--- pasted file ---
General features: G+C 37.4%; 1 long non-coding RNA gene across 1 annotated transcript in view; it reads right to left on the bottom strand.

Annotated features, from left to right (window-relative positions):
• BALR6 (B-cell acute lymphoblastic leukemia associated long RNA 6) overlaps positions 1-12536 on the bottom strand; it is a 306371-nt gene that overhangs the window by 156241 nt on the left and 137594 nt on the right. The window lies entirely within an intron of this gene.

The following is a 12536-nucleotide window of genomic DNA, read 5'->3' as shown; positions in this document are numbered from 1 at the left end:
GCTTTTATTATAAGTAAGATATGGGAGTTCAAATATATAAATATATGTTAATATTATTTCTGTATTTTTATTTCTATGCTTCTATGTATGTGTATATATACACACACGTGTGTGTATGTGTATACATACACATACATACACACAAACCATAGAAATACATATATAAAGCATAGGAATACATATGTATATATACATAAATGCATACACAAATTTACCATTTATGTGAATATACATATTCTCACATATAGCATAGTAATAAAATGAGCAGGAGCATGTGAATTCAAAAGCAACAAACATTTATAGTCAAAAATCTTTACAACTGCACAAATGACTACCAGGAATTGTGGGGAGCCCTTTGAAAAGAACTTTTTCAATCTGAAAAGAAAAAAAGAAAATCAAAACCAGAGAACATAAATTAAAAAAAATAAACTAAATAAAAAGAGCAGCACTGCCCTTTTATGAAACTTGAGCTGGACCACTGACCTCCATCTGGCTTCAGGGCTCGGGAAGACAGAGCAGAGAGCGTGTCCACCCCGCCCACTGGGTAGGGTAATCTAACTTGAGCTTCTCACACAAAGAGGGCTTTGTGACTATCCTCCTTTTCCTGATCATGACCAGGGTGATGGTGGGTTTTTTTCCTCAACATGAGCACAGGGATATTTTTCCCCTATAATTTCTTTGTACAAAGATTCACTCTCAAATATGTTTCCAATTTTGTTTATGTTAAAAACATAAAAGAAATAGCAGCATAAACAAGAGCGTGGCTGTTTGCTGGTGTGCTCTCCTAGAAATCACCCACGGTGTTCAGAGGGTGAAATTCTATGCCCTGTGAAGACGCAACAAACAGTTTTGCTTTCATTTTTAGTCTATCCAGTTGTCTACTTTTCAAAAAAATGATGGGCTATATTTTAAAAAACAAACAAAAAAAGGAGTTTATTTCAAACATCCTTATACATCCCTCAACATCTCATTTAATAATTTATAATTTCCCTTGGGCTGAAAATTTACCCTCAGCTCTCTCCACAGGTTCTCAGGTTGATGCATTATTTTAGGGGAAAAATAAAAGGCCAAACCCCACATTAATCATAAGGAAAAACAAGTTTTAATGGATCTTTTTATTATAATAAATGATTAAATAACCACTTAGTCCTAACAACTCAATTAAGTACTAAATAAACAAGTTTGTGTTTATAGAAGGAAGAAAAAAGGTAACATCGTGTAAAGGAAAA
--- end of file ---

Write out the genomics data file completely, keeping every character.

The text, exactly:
General features: G+C 37.4%; 1 long non-coding RNA gene across 1 annotated transcript in view; it reads right to left on the bottom strand.

Annotated features, from left to right (window-relative positions):
• BALR6 (B-cell acute lymphoblastic leukemia associated long RNA 6) overlaps positions 1-12536 on the bottom strand; it is a 306371-nt gene that overhangs the window by 156241 nt on the left and 137594 nt on the right. The window lies entirely within an intron of this gene.

The following is a 12536-nucleotide window of genomic DNA, read 5'->3' as shown; positions in this document are numbered from 1 at the left end:
GCTTTTATTATAAGTAAGATATGGGAGTTCAAATATATAAATATATGTTAATATTATTTCTGTATTTTTATTTCTATGCTTCTATGTATGTGTATATATACACACACGTGTGTGTATGTGTATACATACACATACATACACACAAACCATAGAAATACATATATAAAGCATAGGAATACATATGTATATATACATAAATGCATACACAAATTTACCATTTATGTGAATATACATATTCTCACATATAGCATAGTAATAAAATGAGCAGGAGCATGTGAATTCAAAAGCAACAAACATTTATAGTCAAAAATCTTTACAACTGCACAAATGACTACCAGGAATTGTGGGGAGCCCTTTGAAAAGAACTTTTTCAATCTGAAAAGAAAAAAAGAAAATCAAAACCAGAGAACATAAATTAAAAAAAATAAACTAAATAAAAAGAGCAGCACTGCCCTTTTATGAAACTTGAGCTGGACCACTGACCTCCATCTGGCTTCAGGGCTCGGGAAGACAGAGCAGAGAGCGTGTCCACCCCGCCCACTGGGTAGGGTAATCTAACTTGAGCTTCTCACACAAAGAGGGCTTTGTGACTATCCTCCTTTTCCTGATCATGACCAGGGTGATGGTGGGTTTTTTTCCTCAACATGAGCACAGGGATATTTTTCCCCTATAATTTCTTTGTACAAAGATTCACTCTCAAATATGTTTCCAATTTTGTTTATGTTAAAAACATAAAAGAAATAGCAGCATAAACAAGAGCGTGGCTGTTTGCTGGTGTGCTCTCCTAGAAATCACCCACGGTGTTCAGAGGGTGAAATTCTATGCCCTGTGAAGACGCAACAAACAGTTTTGCTTTCATTTTTAGTCTATCCAGTTGTCTACTTTTCAAAAAAATGATGGGCTATATTTTAAAAAACAAACAAAAAAAGGAGTTTATTTCAAACATCCTTATACATCCCTCAACATCTCATTTAATAATTTATAATTTCCCTTGGGCTGAAAATTTACCCTCAGCTCTCTCCACAGGTTCTCAGGTTGATGCATTATTTTAGGGGAAAAATAAAAGGCCAAACCCCACATTAATCATAAGGAAAAACAAGTTTTAATGGATCTTTTTATTATAATAAATGATTAAATAACCACTTAGTCCTAACAACTCAATTAAGTACTAAATAAACAAGTTTGTGTTTATAGAAGGAAGAAAAAAGGTAACATCGTGTAAAGGAAAA